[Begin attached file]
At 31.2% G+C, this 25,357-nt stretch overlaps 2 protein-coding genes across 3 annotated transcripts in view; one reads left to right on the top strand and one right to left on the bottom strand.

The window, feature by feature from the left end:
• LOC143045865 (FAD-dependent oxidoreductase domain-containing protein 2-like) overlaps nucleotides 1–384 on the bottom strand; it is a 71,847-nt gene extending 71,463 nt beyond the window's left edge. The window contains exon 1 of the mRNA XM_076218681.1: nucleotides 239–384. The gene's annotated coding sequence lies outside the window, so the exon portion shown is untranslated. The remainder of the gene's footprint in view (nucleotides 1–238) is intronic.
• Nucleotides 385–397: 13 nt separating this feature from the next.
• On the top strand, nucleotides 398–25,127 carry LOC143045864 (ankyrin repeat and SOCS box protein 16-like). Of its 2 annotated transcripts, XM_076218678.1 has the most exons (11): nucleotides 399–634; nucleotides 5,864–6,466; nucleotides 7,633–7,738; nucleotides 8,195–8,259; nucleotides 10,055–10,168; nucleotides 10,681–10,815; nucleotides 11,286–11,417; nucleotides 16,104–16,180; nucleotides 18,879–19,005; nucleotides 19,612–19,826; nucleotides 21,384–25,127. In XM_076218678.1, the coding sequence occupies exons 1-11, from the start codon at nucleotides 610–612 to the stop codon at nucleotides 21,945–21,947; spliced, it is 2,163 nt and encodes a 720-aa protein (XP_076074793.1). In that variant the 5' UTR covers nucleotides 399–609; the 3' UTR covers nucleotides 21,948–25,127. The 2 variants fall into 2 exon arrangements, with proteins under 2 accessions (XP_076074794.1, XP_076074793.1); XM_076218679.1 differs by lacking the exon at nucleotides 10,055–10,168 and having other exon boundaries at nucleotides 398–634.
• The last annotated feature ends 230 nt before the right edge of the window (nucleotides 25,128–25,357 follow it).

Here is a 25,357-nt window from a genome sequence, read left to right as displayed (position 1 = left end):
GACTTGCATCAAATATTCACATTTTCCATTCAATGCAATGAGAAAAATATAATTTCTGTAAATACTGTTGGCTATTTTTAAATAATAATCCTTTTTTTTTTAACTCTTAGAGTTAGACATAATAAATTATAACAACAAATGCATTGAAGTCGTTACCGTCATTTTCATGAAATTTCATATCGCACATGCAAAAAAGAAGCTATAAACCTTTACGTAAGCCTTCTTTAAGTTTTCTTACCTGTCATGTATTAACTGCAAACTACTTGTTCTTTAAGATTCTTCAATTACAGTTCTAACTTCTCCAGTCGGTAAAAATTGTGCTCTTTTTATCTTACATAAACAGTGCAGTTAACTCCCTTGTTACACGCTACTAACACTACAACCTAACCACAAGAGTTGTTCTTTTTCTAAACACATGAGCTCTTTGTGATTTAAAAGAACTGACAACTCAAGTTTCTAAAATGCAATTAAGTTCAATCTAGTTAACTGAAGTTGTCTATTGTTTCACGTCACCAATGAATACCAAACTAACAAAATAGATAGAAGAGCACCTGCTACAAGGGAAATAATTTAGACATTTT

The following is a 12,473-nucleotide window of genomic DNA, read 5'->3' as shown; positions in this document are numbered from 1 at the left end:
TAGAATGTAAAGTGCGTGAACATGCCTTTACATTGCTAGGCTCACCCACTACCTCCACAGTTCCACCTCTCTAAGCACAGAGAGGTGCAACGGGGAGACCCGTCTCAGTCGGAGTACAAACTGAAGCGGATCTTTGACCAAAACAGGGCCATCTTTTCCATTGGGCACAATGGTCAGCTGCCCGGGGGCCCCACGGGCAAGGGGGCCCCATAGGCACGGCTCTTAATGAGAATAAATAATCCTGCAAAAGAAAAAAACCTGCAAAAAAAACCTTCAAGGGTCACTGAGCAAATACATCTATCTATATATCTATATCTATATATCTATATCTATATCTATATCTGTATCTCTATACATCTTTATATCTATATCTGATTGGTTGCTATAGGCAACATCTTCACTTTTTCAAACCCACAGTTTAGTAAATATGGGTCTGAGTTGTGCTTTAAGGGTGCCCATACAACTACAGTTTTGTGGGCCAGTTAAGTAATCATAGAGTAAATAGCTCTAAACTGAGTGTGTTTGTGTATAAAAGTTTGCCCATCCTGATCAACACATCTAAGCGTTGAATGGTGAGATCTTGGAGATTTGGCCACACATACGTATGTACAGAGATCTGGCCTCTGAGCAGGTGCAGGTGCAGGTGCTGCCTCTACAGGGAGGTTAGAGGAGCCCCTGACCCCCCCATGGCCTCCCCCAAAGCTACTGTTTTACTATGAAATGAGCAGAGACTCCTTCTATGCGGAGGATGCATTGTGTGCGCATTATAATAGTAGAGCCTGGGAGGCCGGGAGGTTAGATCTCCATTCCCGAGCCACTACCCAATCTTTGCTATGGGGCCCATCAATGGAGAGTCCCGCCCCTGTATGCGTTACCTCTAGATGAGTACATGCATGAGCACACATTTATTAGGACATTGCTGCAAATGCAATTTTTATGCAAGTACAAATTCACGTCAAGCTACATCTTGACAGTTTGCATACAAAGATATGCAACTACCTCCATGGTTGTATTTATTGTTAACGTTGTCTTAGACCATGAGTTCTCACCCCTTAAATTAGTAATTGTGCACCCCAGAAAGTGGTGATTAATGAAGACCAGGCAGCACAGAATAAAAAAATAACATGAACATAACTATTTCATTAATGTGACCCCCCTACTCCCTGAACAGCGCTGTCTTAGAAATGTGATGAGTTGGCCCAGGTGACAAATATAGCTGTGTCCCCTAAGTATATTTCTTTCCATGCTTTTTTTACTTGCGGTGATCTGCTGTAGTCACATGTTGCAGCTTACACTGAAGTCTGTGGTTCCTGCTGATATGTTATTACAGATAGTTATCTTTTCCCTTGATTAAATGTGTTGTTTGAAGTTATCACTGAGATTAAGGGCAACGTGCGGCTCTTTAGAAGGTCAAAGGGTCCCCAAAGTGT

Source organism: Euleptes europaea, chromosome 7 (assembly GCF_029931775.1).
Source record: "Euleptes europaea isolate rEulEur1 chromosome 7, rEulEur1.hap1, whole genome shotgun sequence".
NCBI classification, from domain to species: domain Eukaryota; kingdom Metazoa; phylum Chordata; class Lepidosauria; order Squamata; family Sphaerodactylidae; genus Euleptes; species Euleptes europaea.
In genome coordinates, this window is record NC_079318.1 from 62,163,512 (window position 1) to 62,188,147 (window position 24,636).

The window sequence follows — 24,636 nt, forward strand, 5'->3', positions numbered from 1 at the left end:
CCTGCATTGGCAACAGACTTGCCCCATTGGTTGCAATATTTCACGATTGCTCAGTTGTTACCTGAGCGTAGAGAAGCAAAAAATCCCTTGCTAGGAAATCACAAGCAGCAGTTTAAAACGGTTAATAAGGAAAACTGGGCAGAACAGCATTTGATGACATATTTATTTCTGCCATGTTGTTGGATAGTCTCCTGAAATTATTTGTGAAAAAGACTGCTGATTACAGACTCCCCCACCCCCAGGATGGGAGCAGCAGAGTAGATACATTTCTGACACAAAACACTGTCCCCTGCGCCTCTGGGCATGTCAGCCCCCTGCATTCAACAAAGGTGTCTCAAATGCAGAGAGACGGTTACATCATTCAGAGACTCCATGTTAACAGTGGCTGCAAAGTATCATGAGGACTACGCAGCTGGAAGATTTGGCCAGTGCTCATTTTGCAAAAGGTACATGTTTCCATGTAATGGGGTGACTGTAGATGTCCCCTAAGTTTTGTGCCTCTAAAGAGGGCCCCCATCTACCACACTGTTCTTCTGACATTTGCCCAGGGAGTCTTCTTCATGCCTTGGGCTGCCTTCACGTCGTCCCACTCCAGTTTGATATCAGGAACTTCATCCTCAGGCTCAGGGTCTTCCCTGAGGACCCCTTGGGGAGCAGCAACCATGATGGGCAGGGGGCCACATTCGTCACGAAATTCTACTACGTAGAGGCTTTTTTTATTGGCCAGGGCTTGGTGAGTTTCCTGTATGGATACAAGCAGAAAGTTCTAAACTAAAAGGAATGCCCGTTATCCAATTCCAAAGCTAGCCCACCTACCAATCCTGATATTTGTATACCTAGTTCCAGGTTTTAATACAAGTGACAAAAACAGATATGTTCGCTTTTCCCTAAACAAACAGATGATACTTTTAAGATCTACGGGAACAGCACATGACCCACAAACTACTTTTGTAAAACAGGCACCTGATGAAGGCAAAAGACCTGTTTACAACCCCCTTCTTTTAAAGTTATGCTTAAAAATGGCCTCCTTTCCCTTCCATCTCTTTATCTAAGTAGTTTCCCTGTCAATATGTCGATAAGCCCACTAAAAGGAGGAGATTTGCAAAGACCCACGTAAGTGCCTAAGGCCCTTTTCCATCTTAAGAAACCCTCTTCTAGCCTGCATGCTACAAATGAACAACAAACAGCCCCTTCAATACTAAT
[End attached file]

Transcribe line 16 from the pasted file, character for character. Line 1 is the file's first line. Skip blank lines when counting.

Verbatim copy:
CCTGCATTGGCAACAGACTTGCCCCATTGGTTGCAATATTTCACGATTGCTCAGTTGTTACCTGAGCGTAGAGAAGCAAAAAATCCCTTGCTAGGAAATCACAAGCAGCAGTTTAAAACGGTTAATAAGGAAAACTGGGCAGAACAGCATTTGATGACATATTTATTTCTGCCATGTTGTTGGATAGTCTCCTGAAATTATTTGTGAAAAAGACTGCTGATTACAGACTCCCCCACCCCCAGGATGGGAGCAGCAGAGTAGATACATTTCTGACACAAAACACTGTCCCCTGCGCCTCTGGGCATGTCAGCCCCCTGCATTCAACAAAGGTGTCTCAAATGCAGAGAGACGGTTACATCATTCAGAGACTCCATGTTAACAGTGGCTGCAAAGTATCATGAGGACTACGCAGCTGGAAGATTTGGCCAGTGCTCATTTTGCAAAAGGTACATGTTTCCATGTAATGGGGTGACTGTAGATGTCCCCTAAGTTTTGTGCCTCTAAAGAGGGCCCCCATCTACCACACTGTTCTTCTGACATTTGCCCAGGGAGTCTTCTTCATGCCTTGGGCTGCCTTCACGTCGTCCCACTCCAGTTTGATATCAGGAACTTCATCCTCAGGCTCAGGGTCTTCCCTGAGGACCCCTTGGGGAGCAGCAACCATGATGGGCAGGGGGCCACATTCGTCACGAAATTCTACTACGTAGAGGCTTTTTTTATTGGCCAGGGCTTGGTGAGTTTCCTGTATGGATACAAGCAGAAAGTTCTAAACTAAAAGGAATGCCCGTTATCCAATTCCAAAGCTAGCCCACCTACCAATCCTGATATTTGTATACCTAGTTCCAGGTTTTAATACAAGTGACAAAAACAGATATGTTCGCTTTTCCCTAAACAAACAGATGATACTTTTAAGATCTACGGGAACAGCACATGACCCACAAACTACTTTTGTAAAACAGGCACCTGATGAAGGCAAAAGACCTGTTTACAACCCCCTTCTTTTAAAGTTATGCTTAAAAATGGCCTCCTTTCCCTTCCATCTCTTTATCTAAGTAGTTTCCCTGTCAATATGTCGATAAGCCCACTAAAAGGAGGAGATTTGCAAAGACCCACGTAAGTGCCTAAGGCCCTTTTCCATCTTAAGAAACCCTCTTCTAGCCTGCATGCTACAAATGAACAACAAACAGCCCCTTCAATACTAAT